Zero-Sum Charity

Does tsunami relief dry up other giving?

President Bush in early January proclaimed: “The greatest source of America’s generosity is not our government; it’s the good heart of the American people.” He’s right. So far, according to the Chronicle of Philanthropy, private relief charities have raised more than $480 million for tsunami recovery efforts, far more than the $350 million committed by the government.

These impressive figures have been accompanied by a huge and unseemly amount of self-congratulation. It’s especially unseemly in the case of the government contributions because the federal money is most likely coming out of existing aid budgets—any new money for reconstruction in Sri Lanka and Indonesia will likely mean less money for sub-Saharan Africa. Can the same be said about private donations? Will the private tsunami relief dry up other charitable giving?

History and anecdote suggests it will. Crain’s New York Business this week had a fine piece about how five New York nonprofits working in fields such as homelessness and hunger have seen their direct-mail donations fall off a cliff in recent weeks. “Some groups such as Bailey House, which helps homeless people who have AIDS, have even started receiving letters from longtime donors warning that this year’s gifts are being redirected to the tsunami relief effort,” writes reporter Miriam Kreinin Souccar. TheNew Yorker’s“Talk of the Town” mentions that at Brooklyn prep school Packer Collegiate, a “fifth-grade bake sale, which had originally been intended to benefit a less fortunate school in Tanzania, was jointly dedicated to Tanzania and relief for tsunami victims.”

Charitable giving is influenced by a range of factors: the economy and the stock market, corporate profits, cultural trends. And tallying up donations can be enormously complicated. That said, American individuals, estates, foundations, and corporations donated nearly $241 billion in 2003, or 2.2 percent of Gross Domestic Product, according to Giving USA’s 2003 annual report, which is compiled by the Center on Philanthropy at Indiana University. That’s just an estimate, and it doesn’t necessarily include church donations. (Such annual numbers are frequently revised once data from the Internal Revenue Service becomes available.)

On the whole, Americans have become marginally more charitable over the past few years. Adjusted for inflation, charitable donations rose an estimated 0.5 percent in 2003 and 0.6 percent in 2002, according to Giving USA. But in 2001, the last time a lethal, catastrophic event captured Americans’ imaginations and spurred a charitable outburst, aggregate donations actually fell in real terms. The Chronicle of Philanthropy has noted that “in the two weeks after the attacks, donors contributed at least $550 million to help the victims of that catastrophe.” And Giving USA in 2002 estimated that in the nearly four months between Sept. 11 and the end of 2001, donations of $1.88 billion were made to the major Sept. 11 relief funds—a little less than one percent of all charitable giving.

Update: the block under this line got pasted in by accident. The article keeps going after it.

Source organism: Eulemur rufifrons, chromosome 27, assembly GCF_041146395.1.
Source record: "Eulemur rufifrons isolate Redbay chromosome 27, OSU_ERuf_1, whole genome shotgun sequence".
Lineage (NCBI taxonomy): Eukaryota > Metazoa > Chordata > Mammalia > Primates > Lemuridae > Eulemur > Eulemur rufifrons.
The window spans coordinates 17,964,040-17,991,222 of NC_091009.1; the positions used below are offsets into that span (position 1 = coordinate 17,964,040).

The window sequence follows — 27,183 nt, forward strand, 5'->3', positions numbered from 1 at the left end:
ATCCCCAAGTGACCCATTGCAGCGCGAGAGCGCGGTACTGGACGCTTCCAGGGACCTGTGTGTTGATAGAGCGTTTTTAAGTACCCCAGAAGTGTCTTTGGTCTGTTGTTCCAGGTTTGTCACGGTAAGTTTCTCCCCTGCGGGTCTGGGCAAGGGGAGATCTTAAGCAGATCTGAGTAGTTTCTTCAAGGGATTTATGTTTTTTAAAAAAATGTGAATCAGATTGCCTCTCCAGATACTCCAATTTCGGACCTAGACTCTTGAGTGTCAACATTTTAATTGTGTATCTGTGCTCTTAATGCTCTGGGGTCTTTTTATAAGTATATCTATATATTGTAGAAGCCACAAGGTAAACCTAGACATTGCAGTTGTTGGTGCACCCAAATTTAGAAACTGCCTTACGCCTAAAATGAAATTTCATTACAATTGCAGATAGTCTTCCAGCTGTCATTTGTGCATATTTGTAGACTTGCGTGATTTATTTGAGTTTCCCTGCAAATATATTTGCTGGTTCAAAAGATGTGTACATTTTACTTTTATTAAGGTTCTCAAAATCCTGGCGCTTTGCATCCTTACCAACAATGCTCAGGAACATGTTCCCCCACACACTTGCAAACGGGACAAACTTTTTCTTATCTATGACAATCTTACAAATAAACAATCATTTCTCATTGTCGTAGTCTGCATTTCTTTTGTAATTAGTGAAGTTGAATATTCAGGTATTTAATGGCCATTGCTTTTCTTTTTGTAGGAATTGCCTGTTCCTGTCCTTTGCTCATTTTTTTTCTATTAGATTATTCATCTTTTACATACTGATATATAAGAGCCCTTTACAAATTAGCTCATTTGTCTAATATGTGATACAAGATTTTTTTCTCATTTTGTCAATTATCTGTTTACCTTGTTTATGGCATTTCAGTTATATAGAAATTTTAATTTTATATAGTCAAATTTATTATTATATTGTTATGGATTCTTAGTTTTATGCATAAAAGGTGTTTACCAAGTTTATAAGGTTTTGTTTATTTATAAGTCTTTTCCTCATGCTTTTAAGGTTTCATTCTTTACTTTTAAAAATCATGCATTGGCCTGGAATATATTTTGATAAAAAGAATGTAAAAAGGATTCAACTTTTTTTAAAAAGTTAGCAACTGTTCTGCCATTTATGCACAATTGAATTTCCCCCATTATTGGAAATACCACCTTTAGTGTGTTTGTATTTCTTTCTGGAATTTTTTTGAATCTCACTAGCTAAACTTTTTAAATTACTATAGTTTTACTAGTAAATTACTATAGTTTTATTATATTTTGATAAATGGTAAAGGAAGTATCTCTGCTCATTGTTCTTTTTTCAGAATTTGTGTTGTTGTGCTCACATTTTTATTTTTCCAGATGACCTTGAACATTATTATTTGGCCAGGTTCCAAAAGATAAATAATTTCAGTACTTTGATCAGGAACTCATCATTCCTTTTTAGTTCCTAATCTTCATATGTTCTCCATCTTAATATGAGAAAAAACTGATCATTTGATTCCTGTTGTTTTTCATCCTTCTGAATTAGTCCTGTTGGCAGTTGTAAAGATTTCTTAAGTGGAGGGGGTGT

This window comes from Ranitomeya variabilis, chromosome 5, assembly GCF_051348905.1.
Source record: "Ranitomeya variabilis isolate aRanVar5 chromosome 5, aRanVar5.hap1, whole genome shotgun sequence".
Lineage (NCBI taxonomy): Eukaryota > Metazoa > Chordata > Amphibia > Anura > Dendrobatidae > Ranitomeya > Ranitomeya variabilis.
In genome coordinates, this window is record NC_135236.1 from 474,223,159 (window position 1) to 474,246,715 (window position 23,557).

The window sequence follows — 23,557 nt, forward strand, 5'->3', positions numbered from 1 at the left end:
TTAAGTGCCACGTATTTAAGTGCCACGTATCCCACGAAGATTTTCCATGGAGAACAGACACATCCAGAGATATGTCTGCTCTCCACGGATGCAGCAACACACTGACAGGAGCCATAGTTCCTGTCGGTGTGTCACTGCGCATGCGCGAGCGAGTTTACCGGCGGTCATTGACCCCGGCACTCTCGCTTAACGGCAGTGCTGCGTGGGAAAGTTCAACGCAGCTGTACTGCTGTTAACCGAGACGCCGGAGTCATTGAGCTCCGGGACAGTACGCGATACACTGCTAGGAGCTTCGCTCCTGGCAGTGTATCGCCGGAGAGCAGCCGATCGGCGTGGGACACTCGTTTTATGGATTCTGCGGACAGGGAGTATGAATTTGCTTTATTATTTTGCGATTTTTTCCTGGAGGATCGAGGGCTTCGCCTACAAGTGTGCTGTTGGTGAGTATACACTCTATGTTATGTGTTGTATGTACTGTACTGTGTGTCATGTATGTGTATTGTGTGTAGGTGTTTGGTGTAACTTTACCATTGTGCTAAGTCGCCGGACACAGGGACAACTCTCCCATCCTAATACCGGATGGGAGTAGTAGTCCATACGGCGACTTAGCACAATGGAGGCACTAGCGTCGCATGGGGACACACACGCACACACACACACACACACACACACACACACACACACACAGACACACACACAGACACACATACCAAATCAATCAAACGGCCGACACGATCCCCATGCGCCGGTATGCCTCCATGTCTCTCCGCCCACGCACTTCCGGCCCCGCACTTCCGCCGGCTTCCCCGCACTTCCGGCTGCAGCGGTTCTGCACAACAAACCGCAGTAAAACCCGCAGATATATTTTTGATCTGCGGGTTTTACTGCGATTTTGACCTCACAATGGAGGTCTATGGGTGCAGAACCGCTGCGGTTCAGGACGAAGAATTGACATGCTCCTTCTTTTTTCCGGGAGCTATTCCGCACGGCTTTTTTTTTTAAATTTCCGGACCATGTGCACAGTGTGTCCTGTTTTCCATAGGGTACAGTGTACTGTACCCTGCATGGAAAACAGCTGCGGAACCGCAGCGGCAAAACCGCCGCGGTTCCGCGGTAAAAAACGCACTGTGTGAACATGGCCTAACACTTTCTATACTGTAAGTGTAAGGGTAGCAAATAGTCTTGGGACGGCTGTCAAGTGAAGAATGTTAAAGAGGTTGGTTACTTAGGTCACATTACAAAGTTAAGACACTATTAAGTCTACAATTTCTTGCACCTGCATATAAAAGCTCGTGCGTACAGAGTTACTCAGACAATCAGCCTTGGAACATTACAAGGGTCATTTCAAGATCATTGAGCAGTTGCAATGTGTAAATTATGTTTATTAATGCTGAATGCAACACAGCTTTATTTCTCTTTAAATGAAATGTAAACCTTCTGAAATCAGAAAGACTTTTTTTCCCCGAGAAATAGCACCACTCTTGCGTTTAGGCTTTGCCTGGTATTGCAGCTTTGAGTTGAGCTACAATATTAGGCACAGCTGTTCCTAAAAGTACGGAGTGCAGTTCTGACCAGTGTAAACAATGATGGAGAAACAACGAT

The horror of Sept. 11 definitely inspired Americans to give—and give a great deal—to organizations that labored to help the people and areas affected by the attacks. But it didn’t inspire them to give more to charity, on the whole, than they otherwise would have. In 2002, USA Giving reported that total charitable donations rose by 0.5 percent in 2001 but actually fell 2.3 percent when adjusted for inflation. Such a decline is typical for years in which recessions occur.

The outpouring of tsunami donations in early January 2005 probably won’t have much of an effect on overall giving levels. And it’s likely that many other extremely worthy charities will see their receipts fall. Is that disappointing? Maybe. But there’s a different lesson. What’s amazing about these very large figures—$480 million (and counting) for tsunami relief, $1.88 billion post 9/11—is that they are just a drop in the bucket of overall donations. They don’t really sway the overall numbers. A very large portion of U.S. charitable giving probably isn’t spontaneous. Lots of donations derive from bequests and estates, multi-year commitments from foundations and individuals, and annual gifts from corporations. So, the ability of any one event to inspire some fundamental shift in giving is limited.

It’s wonderful that so many Americans have responded to a tragedy that has afflicted millions of people we don’t know on the other side of the globe. And it’s also useful that the amounts are tallied on an almost daily basis, since they provide an optimistic counterpoint to the constantly rising death toll. But we shouldn’t go overboard. The milk of human kindness is probably flowing at the usual rate in the United States. It’s just getting channeled in different directions.